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  • Constance Wilmoth

Self- Reliance...

It has become increasingly obvious to me that in the aspects of life, it is inherently good to be self -reliant. If 2020 taught us anything, it is that the systems that we have been utilizing to procure our groceries and other supplies can be broken down very quickly, and it is up to the individual to be able to care for themselves and their families. I have never seen so much interest in my hobbies of goat farming, artisan cheese making and growing plants than in 2020. This all being said, this sentiment rang even truer last Friday. It was obvious to me that Zoey was in labor, she does this thing where she will not leave the barn when she is about to kid, so I took the day off and spent the whole day sitting out with her. She is the type that will labor quietly all day and then lay down when you are least expecting it to start pushing. I had just given up hope that she was going to kid Friday and came in the house, I was second guessing my ability to know my goat and thought maybe, just maybe she was going to wait until Saturday. As I was sitting enjoying a hot tea (because I had gotten chilled sitting in the barn all day) and talking to Rob, I noticed on the camera she had started pushing. I ran down the hall to grab barn clothes and rushed out to be with her. I set my timer for 30 minutes, because I use this as a hard and fast rule as to when I should see progress.


So to be clear, if I do not see any progress after 30 minutes of pushing I go in to check things out. The first 30 mins had passed and she wasn't pushing actively the whole 30 minutes so I gave her another 15, and within those 15 we had a beautiful baby girl. I got her dried off and sat her in front of Zoey to allow the bonding to start. Zoey diligently licked her, but was making no more progress. I thought maybe she was distracted by the first baby, so we moved her under a heat lamp and let Zoey labor for another 30 minutes. When we did not have any additional progress, I called our vet, who was on emergency deployment, then Rob called two of the other ladies in our goat club and neither of them answered, so in a last ditch effort Rob decided to call our local vet hospital, who said they did not have a vet that would see goats on emergency. At this point I had went in and felt that all I felt was bones, no head or feet, so I realized if Zoey was going to live and her kids were going to thrive, it was in my hands.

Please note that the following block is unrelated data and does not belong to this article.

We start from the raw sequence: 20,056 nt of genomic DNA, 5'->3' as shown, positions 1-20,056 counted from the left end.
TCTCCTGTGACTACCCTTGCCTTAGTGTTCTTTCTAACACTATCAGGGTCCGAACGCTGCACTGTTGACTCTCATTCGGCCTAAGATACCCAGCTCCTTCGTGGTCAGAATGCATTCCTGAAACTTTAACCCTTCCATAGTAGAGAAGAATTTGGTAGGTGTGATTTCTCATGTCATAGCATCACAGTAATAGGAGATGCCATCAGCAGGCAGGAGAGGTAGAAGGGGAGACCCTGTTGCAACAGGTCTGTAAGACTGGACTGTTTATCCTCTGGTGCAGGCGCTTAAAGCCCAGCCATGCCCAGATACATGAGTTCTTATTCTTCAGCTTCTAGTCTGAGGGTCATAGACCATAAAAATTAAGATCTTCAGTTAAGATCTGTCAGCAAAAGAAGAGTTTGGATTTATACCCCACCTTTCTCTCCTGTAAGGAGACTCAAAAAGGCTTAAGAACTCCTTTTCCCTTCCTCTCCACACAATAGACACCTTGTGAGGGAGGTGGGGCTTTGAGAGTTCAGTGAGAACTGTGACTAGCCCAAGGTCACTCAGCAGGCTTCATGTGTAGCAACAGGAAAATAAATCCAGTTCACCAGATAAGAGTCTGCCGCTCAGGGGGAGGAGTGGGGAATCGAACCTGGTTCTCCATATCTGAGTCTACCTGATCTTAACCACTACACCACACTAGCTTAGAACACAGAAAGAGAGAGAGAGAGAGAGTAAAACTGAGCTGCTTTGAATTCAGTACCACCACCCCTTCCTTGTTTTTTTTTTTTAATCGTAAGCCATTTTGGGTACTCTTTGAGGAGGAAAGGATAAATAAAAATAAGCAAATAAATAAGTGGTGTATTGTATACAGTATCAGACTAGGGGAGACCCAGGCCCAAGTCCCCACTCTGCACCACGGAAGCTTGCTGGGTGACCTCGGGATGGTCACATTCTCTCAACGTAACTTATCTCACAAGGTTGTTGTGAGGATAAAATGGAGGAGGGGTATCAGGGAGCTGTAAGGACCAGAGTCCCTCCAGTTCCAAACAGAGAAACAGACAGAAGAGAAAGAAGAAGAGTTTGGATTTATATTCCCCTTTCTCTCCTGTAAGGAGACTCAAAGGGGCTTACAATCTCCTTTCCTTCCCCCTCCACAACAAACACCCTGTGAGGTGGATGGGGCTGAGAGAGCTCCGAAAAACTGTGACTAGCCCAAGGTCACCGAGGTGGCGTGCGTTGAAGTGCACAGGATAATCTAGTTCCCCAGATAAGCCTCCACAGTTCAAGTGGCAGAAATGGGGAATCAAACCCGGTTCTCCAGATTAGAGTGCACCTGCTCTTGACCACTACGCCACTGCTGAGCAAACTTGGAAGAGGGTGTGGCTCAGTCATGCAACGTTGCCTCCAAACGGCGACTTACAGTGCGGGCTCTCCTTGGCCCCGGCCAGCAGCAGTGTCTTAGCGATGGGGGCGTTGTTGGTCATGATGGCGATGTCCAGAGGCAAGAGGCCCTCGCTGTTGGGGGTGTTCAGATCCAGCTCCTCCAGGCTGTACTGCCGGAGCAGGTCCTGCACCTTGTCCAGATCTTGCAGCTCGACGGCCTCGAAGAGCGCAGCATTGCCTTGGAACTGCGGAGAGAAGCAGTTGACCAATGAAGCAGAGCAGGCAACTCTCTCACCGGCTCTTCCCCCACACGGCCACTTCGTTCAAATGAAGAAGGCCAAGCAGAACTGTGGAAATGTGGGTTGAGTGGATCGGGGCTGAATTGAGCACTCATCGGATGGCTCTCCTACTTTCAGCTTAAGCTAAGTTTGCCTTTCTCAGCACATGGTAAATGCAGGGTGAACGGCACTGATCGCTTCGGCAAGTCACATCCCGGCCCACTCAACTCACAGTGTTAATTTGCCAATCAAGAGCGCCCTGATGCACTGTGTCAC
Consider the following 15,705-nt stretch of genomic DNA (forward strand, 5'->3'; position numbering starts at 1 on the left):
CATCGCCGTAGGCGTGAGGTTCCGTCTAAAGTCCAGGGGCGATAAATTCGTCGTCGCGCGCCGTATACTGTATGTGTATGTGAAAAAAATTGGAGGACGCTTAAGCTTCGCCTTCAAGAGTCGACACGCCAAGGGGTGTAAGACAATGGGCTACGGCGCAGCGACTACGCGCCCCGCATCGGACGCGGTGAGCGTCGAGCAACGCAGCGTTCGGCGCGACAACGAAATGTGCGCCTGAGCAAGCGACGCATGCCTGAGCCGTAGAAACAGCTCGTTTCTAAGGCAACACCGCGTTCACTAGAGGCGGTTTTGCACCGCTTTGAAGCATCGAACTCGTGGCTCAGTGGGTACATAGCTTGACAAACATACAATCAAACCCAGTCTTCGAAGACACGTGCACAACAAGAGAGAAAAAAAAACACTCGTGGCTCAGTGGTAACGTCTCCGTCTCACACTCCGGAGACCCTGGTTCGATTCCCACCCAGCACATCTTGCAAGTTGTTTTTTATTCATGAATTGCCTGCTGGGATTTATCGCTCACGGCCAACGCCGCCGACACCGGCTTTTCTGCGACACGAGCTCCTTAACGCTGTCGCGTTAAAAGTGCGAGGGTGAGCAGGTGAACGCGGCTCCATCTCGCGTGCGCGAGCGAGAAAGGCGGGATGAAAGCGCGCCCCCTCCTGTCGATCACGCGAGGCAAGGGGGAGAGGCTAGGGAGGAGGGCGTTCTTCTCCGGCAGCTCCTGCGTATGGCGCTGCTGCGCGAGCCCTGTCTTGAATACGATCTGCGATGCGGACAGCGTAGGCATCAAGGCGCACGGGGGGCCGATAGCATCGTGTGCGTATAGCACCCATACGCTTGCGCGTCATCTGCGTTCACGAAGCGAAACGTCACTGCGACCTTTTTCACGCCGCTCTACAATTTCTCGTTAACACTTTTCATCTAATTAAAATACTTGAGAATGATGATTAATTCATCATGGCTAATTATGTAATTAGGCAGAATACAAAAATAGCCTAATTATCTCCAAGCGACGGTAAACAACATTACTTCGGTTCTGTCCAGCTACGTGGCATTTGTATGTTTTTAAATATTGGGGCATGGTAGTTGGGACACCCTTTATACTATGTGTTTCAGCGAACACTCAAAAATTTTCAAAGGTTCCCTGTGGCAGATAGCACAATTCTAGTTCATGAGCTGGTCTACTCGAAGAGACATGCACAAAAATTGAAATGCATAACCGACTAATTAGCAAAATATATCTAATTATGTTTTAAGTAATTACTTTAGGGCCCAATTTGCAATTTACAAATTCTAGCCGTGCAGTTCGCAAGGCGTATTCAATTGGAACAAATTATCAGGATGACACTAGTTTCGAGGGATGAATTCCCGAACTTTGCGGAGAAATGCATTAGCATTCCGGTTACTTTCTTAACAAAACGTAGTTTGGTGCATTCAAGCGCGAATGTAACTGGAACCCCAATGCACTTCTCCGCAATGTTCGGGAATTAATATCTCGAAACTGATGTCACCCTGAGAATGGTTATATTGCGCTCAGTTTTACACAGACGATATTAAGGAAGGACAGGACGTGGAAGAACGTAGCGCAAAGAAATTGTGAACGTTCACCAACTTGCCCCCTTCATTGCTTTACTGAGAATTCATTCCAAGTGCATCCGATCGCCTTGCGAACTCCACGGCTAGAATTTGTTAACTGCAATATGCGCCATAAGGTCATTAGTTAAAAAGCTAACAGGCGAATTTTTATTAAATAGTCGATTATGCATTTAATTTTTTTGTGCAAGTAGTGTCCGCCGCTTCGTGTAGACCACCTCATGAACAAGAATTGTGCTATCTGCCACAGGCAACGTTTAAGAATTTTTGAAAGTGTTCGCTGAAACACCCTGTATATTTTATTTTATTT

I asked Rob for a clean set of gloves and got as much lubricant as I could and I went it. What felt like hours was probably only a few short minutes. I felt the kid and realized he was trying to come out spine first, so I re-positioned him into a breech position, without thinking, just going off of instinct and what I have learned and pulled him out. It was difficult, but he was alive. I immediately went back in to check to see if there were more and sure enough out came a second doeling. Thankfully, we got them all cleaned up and dried, and Zoey accepted them all even though it was a very stressful birth. By this time

the first kid had gotten a little cold since all the focus was on mom and the other two babies, so we were able to warm her under the heat lamp and dry her off with a blow drier and she was up and nursing.


The important lesson that this reinforced to me is, when it comes to emergency situations you must rely on yourself,because that is what will make the difference is life and death. Educate yourself, have all the tools on hand that you need to accomplish emergency tasks and trust your gut. Rob told me 10 minutes into Zoeys second session of pushing something was wrong, and he was right. She normally pushes for the first one and the rest come out with one easy push or two, if I had checked earlier I would have avoided additional stress to Zoey and her kids. Thankfully, in this situation all turned out well and momma and babies are all doing well. I hope that our next kidding goes smoother than this one did and that you have all healthy and safe kiddings out there!


Happy Goating!

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